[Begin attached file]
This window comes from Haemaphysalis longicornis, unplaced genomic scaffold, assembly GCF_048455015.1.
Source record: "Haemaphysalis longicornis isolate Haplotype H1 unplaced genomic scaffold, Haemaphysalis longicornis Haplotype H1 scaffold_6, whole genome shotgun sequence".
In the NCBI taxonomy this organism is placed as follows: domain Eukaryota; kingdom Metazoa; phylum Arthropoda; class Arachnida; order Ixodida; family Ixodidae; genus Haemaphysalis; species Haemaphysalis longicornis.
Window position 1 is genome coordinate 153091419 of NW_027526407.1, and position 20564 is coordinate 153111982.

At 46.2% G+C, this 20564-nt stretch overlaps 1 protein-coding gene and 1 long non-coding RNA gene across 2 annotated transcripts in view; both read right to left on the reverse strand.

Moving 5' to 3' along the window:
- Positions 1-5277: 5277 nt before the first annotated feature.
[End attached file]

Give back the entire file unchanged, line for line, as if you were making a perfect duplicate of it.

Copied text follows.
This window comes from Haemaphysalis longicornis, unplaced genomic scaffold, assembly GCF_048455015.1.
Source record: "Haemaphysalis longicornis isolate Haplotype H1 unplaced genomic scaffold, Haemaphysalis longicornis Haplotype H1 scaffold_6, whole genome shotgun sequence".
In the NCBI taxonomy this organism is placed as follows: domain Eukaryota; kingdom Metazoa; phylum Arthropoda; class Arachnida; order Ixodida; family Ixodidae; genus Haemaphysalis; species Haemaphysalis longicornis.
Window position 1 is genome coordinate 153091419 of NW_027526407.1, and position 20564 is coordinate 153111982.

At 46.2% G+C, this 20564-nt stretch overlaps 1 protein-coding gene and 1 long non-coding RNA gene across 2 annotated transcripts in view; both read right to left on the reverse strand.

Moving 5' to 3' along the window:
- Positions 1-5277: 5277 nt before the first annotated feature.